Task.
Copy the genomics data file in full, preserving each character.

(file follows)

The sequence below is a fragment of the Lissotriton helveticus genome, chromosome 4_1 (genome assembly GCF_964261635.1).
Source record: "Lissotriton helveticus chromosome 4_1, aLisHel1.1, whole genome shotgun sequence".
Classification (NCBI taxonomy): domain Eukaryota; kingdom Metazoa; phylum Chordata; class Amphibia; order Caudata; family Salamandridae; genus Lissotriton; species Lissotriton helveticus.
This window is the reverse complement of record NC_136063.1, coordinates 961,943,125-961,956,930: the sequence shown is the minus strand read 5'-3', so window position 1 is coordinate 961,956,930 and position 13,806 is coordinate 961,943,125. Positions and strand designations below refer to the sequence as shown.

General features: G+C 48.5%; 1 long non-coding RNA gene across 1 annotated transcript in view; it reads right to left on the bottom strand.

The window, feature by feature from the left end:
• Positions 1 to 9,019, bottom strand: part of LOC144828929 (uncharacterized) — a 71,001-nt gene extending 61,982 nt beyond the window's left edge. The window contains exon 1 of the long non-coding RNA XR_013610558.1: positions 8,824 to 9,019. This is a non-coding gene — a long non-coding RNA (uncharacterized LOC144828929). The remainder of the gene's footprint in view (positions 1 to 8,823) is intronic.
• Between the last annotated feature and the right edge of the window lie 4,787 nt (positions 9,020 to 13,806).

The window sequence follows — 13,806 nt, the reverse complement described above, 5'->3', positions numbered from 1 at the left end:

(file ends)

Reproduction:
The sequence below is a fragment of the Lissotriton helveticus genome, chromosome 4_1 (genome assembly GCF_964261635.1).
Source record: "Lissotriton helveticus chromosome 4_1, aLisHel1.1, whole genome shotgun sequence".
Classification (NCBI taxonomy): domain Eukaryota; kingdom Metazoa; phylum Chordata; class Amphibia; order Caudata; family Salamandridae; genus Lissotriton; species Lissotriton helveticus.
This window is the reverse complement of record NC_136063.1, coordinates 961,943,125-961,956,930: the sequence shown is the minus strand read 5'-3', so window position 1 is coordinate 961,956,930 and position 13,806 is coordinate 961,943,125. Positions and strand designations below refer to the sequence as shown.

General features: G+C 48.5%; 1 long non-coding RNA gene across 1 annotated transcript in view; it reads right to left on the bottom strand.

The window, feature by feature from the left end:
• Positions 1 to 9,019, bottom strand: part of LOC144828929 (uncharacterized) — a 71,001-nt gene extending 61,982 nt beyond the window's left edge. The window contains exon 1 of the long non-coding RNA XR_013610558.1: positions 8,824 to 9,019. This is a non-coding gene — a long non-coding RNA (uncharacterized LOC144828929). The remainder of the gene's footprint in view (positions 1 to 8,823) is intronic.
• Between the last annotated feature and the right edge of the window lie 4,787 nt (positions 9,020 to 13,806).

The window sequence follows — 13,806 nt, the reverse complement described above, 5'->3', positions numbered from 1 at the left end: